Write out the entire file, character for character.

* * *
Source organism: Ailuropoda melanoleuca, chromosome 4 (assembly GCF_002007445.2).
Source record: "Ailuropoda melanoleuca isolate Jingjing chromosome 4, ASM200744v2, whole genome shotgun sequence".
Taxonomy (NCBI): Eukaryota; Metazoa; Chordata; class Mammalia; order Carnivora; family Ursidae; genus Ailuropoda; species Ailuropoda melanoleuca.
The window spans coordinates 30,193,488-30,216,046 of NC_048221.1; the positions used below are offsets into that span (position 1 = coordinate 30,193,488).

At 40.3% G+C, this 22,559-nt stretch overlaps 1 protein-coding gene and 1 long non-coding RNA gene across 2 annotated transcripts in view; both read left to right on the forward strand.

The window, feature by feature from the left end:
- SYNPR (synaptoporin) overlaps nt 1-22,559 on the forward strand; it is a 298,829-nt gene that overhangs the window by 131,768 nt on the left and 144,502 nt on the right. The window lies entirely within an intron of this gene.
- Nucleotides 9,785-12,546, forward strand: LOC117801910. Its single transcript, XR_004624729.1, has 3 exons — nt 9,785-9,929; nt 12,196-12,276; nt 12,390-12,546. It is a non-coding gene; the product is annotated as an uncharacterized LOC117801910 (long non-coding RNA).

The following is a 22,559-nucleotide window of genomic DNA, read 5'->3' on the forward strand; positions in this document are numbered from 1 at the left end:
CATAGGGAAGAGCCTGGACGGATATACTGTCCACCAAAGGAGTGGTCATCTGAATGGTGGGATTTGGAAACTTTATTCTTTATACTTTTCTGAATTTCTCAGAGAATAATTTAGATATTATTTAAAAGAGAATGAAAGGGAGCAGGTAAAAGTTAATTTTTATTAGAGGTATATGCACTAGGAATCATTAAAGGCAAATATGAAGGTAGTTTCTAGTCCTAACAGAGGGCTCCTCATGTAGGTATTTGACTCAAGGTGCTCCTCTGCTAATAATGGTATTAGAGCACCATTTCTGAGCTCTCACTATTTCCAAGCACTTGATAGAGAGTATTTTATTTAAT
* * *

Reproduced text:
Source organism: Ailuropoda melanoleuca, chromosome 4 (assembly GCF_002007445.2).
Source record: "Ailuropoda melanoleuca isolate Jingjing chromosome 4, ASM200744v2, whole genome shotgun sequence".
Taxonomy (NCBI): Eukaryota; Metazoa; Chordata; class Mammalia; order Carnivora; family Ursidae; genus Ailuropoda; species Ailuropoda melanoleuca.
The window spans coordinates 30,193,488-30,216,046 of NC_048221.1; the positions used below are offsets into that span (position 1 = coordinate 30,193,488).

At 40.3% G+C, this 22,559-nt stretch overlaps 1 protein-coding gene and 1 long non-coding RNA gene across 2 annotated transcripts in view; both read left to right on the forward strand.

The window, feature by feature from the left end:
- SYNPR (synaptoporin) overlaps nt 1-22,559 on the forward strand; it is a 298,829-nt gene that overhangs the window by 131,768 nt on the left and 144,502 nt on the right. The window lies entirely within an intron of this gene.
- Nucleotides 9,785-12,546, forward strand: LOC117801910. Its single transcript, XR_004624729.1, has 3 exons — nt 9,785-9,929; nt 12,196-12,276; nt 12,390-12,546. It is a non-coding gene; the product is annotated as an uncharacterized LOC117801910 (long non-coding RNA).

The following is a 22,559-nucleotide window of genomic DNA, read 5'->3' on the forward strand; positions in this document are numbered from 1 at the left end:
CATAGGGAAGAGCCTGGACGGATATACTGTCCACCAAAGGAGTGGTCATCTGAATGGTGGGATTTGGAAACTTTATTCTTTATACTTTTCTGAATTTCTCAGAGAATAATTTAGATATTATTTAAAAGAGAATGAAAGGGAGCAGGTAAAAGTTAATTTTTATTAGAGGTATATGCACTAGGAATCATTAAAGGCAAATATGAAGGTAGTTTCTAGTCCTAACAGAGGGCTCCTCATGTAGGTATTTGACTCAAGGTGCTCCTCTGCTAATAATGGTATTAGAGCACCATTTCTGAGCTCTCACTATTTCCAAGCACTTGATAGAGAGTATTTTATTTAAT